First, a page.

Kategoriarkiv: spapp

Configuring VirtualBox for SharePoint-Hosted Apps

Recently I have switched from VMWare to VirtualBox for my SharePoint Development. So far it really works good. I have prepared this guide for configuring VirtualBox for SharePoint-hosted apps. That means we need a new adapter with a static ip address. All the steps done inside the virtual machine are applicable for VMWare and Hyper-V, too. This guide does not cover the full configuration of the app environment, it covers only the network and dns settings needed for SharePoint-hosted apps on Premises in a Development machine.

In VirtualBox open Preferences:

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In Preferences, click on Network, then on Host-only Networks, click on “plus”

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After a new host-only Network adapter has been created, click on the screwdriver image to configure the network:

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Remember this ip address, you can alter it, of course. Or use this: 192.168.64.1, then you can have the same settings in your environment as I have:

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Go on to the settings for your Virtual Machine. Enable Adapter 2, as shown on the picture below.

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The rest are the settings in your virtual machine. Open Network Connections in the Control Panel. For the newly added Network Adapter (Ethernet 2), open Properties:

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Then open Properties for “Internet Protocol Version 4 (TCP/IPv4)”

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Remember the ip address for you VirtualBox host-only Network? I have 192.168.64.1. Increment the last number (192.168.64.2) and use it as the ip address for your adapter. The default gateway is 192.168.64.1 as the the VirtualBox host-only Network. The DNS Server should be the same as the virtual machine, the same adapter: 192.168.64.2:

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Open DNS Manager, right-click on Forward Lookup Zones and start the New Zone Wizard by clicking on “New Zone…”:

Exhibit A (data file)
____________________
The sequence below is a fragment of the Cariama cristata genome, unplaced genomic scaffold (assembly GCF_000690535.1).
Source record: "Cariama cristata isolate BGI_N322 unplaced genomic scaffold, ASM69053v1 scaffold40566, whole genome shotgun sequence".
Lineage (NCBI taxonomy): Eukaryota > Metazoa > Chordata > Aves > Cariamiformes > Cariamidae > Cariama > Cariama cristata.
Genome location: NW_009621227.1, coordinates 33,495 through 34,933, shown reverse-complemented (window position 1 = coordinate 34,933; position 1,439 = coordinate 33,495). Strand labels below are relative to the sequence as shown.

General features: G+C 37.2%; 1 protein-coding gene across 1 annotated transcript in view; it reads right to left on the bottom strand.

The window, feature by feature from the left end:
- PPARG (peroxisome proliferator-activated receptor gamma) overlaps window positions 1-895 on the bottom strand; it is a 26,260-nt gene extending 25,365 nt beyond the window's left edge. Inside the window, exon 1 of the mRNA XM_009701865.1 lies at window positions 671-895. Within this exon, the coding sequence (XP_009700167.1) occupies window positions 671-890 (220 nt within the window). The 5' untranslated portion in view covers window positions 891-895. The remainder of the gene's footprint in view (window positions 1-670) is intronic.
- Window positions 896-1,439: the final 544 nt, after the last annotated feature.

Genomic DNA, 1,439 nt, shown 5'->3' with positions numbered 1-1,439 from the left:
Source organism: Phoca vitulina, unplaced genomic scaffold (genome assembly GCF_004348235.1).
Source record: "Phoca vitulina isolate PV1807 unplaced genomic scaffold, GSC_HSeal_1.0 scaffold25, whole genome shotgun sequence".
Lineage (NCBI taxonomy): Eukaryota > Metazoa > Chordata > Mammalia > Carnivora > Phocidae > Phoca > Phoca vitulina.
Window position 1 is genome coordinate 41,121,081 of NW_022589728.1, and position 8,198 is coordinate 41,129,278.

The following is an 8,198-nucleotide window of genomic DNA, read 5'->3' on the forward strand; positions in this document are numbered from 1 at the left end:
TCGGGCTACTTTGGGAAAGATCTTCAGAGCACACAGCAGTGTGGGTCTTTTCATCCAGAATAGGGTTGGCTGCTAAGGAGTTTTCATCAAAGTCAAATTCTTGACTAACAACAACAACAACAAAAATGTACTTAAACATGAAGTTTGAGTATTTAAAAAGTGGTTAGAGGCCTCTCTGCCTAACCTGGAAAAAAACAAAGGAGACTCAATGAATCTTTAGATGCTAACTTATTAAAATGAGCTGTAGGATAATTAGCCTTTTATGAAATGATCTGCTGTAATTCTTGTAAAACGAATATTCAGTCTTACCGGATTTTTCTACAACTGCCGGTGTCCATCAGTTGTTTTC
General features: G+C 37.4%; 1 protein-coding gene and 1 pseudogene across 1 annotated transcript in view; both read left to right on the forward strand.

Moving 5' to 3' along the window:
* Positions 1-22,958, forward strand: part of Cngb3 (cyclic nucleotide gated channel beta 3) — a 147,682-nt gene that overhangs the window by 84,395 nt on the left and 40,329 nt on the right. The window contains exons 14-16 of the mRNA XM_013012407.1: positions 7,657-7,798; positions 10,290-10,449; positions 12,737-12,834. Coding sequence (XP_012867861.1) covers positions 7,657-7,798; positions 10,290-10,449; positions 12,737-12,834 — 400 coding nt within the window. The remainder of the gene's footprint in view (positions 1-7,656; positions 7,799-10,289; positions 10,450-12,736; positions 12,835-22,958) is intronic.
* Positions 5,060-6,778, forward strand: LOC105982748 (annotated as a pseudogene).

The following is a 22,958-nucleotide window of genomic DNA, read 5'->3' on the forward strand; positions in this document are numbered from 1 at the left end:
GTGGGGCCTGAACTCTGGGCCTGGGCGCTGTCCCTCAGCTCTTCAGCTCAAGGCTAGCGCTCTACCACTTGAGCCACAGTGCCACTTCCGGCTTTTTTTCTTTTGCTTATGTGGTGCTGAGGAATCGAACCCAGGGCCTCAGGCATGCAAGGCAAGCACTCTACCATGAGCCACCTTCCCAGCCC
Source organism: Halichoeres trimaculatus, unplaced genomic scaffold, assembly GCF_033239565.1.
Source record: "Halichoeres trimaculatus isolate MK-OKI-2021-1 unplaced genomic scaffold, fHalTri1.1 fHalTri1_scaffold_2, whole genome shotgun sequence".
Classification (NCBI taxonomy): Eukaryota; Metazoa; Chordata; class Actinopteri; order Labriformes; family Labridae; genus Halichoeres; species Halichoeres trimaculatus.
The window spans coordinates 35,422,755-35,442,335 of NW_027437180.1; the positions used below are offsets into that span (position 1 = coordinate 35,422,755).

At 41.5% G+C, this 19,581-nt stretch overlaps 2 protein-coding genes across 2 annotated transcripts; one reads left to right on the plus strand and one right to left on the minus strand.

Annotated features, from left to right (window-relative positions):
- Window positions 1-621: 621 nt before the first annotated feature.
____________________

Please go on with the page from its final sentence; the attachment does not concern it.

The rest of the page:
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Follow the steps in the wizard:

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Choose “Primary Zone”:

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Keep the default setting: “To all DNS Servers running on domain controllers in this domain:

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Write your app domain. I use takanaapps.local:

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Choose “Do not allow dynamic updates”:

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Then finish the New Zone Wizard:

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In the new forward lookup zone (takanaapps.local), add a new wildcard cname entry (alias):

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Just add an asterisk and point it to your main domain (takana.local in my case):

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After that you should be able to ping any subdomains of your app domain (xyz.takanaapps.local, abc.takanaapps.local):

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When you start adding apps to your sites, you should add app sites to your local intranet zone (to be automatically signed in in apps webs). This setting in IE will affect Chrome as well. Go to the Options in the Internet Explorer:

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In the Security tab -> Local Intranet, click on Sites:

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Click on Advanced button:

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Add your new app domain with an asterisk in front of it to the “Websites” of the Local Intranet:

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Sources